Published on 19 December 2014

A new study into the effects of shift work has found that people working irregular hours could be more likely to develop type 2 diabetes.      

The report by the Health and Social Care Information Centre found that ill health and obesity were common among those working outside of the hours 7am to 7pm.

Current figures suggest that 33% of men and 22% of women are in shift work, and the report findings suggest this could have an effect on the nation’s health.

The report found that men and women in shift work were more likely than non-shift workers to have type 2 diabetes (10% of both men and women in shift work, compared with 9% and 7% respectively of those not working shifts).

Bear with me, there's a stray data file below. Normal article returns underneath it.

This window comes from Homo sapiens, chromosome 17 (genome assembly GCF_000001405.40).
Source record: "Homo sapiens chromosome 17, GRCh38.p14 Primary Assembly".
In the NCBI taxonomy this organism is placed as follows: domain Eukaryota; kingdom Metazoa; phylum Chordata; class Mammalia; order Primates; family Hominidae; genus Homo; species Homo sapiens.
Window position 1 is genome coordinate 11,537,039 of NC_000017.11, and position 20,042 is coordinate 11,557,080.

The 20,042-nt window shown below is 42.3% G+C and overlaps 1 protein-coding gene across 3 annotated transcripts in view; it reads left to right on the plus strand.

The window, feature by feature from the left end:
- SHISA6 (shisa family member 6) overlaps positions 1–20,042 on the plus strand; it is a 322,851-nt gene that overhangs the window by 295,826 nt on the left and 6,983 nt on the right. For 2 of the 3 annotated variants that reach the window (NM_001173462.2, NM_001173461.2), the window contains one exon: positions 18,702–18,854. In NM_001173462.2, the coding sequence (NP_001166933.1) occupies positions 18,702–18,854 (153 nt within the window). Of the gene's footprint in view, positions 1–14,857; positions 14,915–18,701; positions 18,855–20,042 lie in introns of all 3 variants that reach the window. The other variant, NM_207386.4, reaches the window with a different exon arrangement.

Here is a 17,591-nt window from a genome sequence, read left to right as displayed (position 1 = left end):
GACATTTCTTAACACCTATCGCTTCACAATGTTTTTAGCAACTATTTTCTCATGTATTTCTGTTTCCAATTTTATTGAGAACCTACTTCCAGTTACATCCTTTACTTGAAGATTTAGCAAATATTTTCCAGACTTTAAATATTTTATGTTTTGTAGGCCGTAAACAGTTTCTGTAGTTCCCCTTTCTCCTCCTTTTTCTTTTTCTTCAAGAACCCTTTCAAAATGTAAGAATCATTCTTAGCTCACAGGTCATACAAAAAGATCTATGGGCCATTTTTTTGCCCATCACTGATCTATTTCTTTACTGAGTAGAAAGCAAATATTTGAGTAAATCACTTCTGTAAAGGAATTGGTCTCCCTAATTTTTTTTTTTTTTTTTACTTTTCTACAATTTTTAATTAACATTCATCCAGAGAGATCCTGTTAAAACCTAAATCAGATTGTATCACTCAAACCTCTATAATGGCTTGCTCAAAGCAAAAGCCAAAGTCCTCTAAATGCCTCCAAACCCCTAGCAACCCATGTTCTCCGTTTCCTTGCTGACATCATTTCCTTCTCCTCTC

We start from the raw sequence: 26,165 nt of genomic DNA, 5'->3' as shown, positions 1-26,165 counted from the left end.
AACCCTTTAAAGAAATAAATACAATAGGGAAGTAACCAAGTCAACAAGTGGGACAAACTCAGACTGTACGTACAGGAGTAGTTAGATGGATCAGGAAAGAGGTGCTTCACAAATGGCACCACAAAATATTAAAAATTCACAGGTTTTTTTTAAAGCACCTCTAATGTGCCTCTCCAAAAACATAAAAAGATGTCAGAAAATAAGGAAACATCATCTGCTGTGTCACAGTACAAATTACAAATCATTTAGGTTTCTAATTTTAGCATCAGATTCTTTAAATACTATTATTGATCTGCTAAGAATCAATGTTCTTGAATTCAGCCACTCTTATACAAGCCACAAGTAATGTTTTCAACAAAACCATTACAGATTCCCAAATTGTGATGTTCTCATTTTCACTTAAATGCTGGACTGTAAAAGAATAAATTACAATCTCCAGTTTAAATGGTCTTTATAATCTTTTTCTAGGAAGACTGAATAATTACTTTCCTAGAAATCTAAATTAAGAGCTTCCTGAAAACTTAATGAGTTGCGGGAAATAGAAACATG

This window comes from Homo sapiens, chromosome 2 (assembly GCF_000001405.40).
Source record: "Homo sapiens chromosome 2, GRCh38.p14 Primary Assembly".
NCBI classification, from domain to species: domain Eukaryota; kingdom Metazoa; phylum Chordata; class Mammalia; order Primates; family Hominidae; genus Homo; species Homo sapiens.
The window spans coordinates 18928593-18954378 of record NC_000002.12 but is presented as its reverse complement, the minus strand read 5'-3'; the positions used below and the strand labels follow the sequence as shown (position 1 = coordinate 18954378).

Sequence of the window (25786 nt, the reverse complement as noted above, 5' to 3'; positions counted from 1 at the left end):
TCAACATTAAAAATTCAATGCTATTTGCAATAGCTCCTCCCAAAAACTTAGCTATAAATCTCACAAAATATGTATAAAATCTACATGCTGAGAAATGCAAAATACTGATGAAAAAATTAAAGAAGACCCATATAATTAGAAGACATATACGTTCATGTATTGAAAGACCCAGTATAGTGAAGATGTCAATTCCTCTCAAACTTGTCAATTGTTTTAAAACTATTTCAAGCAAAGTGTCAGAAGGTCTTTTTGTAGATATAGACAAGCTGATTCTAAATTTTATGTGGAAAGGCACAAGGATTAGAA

The report added: “Research suggests a relationship between shift work and obesity and an increased risk of suffering from type 2 diabetes. The highest risk group are men on rotating shifts as their circadian rhythms are constantly distorted and their bodies fail to produce appropriate insulin levels as a result.”

In addition to an increased risk of type 2 diabetes the study showed that 30% of shift workers were obese, compared with 24% of men and 23% of women doing normal hours.

In addition, 40% of men and 45% of women on shifts had long-standing health conditions, including type 2 diabetes, back-pain or chronic obstructive pulmonary disease compared with 36% and 39% of the rest of the population.

Shift working is most common in the 16-24 age group with nearly half of men and a third of women having this working pattern.

The rates fell with age so that fewer than a third of men and a fifth of women were working shifts after the age of 55.

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